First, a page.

Friday, December 6, 2019

Headphones are not something you’d normally associate with the Microsoft Surface brand – not least because they don’t run Windows.

But following the success of its Surface Pro and Surface Laptop lines in recent years, the 44-year-old tech company is branching out.

Unfortunately, the market it has picked to branch into – over-ear noise-cancelling headphones – is an extremely crowded one.

The company’s £330 Surface Headphones – available only in pale grey – go up against well-established audio brands such as Sony, Beats and Bose.

But given that this is Microsoft’s first foray into headphones, its a pretty solid start.

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The headset is big and comfortable, with a padded headband and soft plushy cups. Not the coolest, perhaps, but also not completely lacking in style.

They can be used wirelessly or plugged in via a detachable 3.5mm cable.

The outside of each cup is a rotating dial, allowing you to adjust the volume on right side and the level of active noise cancellation on the left.

Noise cancellation is exceptional – obliterating ambient noise when turned up to the max and amplifying it when turned down to zero.

This makes them ideal for air travel, allowing you to tune out the noise of the plane’s engine, listen to music, and talk to the air stewards, all without removing your headphones.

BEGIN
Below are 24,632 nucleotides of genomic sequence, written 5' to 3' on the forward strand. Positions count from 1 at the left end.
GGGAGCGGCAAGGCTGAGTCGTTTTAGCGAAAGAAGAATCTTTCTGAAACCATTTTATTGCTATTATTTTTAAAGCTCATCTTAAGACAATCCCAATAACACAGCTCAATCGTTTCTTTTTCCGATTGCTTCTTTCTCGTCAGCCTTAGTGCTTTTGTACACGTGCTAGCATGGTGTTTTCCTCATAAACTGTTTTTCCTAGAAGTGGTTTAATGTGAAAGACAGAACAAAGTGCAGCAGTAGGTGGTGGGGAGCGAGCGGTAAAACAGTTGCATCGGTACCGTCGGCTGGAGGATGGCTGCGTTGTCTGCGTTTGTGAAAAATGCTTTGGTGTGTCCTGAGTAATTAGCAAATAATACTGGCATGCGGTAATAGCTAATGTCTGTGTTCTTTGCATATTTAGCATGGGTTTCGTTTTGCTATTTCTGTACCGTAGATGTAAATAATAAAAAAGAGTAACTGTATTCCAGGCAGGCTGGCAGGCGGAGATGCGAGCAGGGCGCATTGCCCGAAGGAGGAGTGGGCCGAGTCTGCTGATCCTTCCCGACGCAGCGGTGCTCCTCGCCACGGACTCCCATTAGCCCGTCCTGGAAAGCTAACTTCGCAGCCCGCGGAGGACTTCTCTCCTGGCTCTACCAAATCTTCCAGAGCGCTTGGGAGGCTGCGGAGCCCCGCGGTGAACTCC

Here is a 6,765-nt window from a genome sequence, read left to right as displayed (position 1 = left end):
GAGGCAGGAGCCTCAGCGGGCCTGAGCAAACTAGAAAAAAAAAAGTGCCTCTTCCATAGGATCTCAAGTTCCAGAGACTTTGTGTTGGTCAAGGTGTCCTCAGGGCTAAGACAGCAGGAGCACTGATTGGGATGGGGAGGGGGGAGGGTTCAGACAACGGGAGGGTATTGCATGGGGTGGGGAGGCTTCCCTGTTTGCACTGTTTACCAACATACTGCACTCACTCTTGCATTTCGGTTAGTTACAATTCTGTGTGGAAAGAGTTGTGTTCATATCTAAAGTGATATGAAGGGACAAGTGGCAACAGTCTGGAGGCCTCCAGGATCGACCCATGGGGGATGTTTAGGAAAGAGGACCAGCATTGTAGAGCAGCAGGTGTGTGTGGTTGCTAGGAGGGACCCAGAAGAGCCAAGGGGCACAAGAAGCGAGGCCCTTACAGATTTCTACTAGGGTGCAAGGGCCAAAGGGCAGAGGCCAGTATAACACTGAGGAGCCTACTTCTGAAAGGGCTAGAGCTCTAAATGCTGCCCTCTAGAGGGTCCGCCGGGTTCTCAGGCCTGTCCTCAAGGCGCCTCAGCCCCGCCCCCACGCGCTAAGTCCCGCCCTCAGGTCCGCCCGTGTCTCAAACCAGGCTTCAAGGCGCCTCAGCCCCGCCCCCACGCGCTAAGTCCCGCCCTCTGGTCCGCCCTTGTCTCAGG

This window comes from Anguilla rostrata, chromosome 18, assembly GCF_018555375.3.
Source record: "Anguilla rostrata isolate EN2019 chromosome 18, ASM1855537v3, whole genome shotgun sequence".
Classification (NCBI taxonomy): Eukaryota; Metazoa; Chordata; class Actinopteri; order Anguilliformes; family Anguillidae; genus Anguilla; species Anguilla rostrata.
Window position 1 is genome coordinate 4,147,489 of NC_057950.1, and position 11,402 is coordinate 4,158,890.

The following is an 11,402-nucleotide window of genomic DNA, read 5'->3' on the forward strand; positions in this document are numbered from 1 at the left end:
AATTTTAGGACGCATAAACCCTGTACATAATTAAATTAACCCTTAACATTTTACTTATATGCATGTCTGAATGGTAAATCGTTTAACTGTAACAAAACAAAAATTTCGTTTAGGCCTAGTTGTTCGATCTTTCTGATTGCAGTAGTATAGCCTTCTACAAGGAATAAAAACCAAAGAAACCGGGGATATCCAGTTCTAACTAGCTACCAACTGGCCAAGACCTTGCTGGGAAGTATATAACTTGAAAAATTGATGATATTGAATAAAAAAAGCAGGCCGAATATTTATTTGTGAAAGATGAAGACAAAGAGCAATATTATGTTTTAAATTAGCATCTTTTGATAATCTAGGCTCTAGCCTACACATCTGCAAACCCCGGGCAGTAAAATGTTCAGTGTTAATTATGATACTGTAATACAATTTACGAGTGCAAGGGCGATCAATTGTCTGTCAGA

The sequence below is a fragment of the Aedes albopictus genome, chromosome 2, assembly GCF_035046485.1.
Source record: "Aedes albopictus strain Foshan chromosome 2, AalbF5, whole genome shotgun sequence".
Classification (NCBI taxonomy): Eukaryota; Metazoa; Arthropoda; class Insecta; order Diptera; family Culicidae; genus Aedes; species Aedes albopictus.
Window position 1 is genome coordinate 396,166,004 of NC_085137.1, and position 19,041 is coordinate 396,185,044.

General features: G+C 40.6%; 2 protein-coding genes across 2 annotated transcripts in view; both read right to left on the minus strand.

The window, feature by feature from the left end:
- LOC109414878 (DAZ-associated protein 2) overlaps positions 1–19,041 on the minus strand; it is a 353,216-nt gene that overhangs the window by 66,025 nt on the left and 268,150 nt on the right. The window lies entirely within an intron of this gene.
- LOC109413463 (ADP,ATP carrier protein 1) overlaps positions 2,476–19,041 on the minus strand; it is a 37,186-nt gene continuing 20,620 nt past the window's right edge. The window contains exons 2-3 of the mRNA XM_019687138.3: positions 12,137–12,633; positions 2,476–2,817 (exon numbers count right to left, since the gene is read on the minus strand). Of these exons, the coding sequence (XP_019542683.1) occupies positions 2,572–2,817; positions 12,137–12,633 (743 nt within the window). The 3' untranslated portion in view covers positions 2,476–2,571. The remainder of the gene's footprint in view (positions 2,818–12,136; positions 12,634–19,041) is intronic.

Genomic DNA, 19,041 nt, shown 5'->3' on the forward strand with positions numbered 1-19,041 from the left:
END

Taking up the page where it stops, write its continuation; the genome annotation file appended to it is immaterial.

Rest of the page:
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Sound quality is decent, with powerful bass – though not as refined as some other similarly-priced options, like Sony’s 1000X M3s.

The Surface Headphones also come with useful touch controls, allowing you to tap the cup once to pause or play, tap twice to skip to the next track, or three times to go back.

They also automatically pause what you are listening to when you remove them, and restart it when you put them back on.

As well as listening to music, the Surface Headphones are designed to be used as a headset for calls, with two microphones in each ear cup for picking up the user’s voice.

If you receive a call while wearing the headphones, you can tap the cup twice to answer or do a long press to reject the call.

Being the company it is, Microsoft couldn’t resist going a step further and including support for AI voice assistants.

Microsoft would love you to use Cortana, of course – and this makes sense if you’re pairing the headphones with a Surface device – but they work equally well with Apple’s Siri and Google Assistant.

You can summon your voice assistant of choice by long pressing one of the headphone cups, and then speaking normally.

The voice assistant will reply in your ear, so there’s no need to take your phone out of your pocket or bag.

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They boast 15 hours of audio playback, and can be recharged using a USB Type C cable. Fast-charging means you can get an hour’s worth of playback in five minutes and a full charge takes less than two hours.

Overall there’s a lot to like about these headphones. They’re comfortable, multi-function, and the controls are very intuitive – plus noise cancellation is great.

But Microsoft has been over-ambitious with its pricing.

Given the wide range headphones in this bracket, available in diverse styles from companies with rich heritages of delivering superior audio products, Microsoft’s first Surface offering will struggle to make waves.

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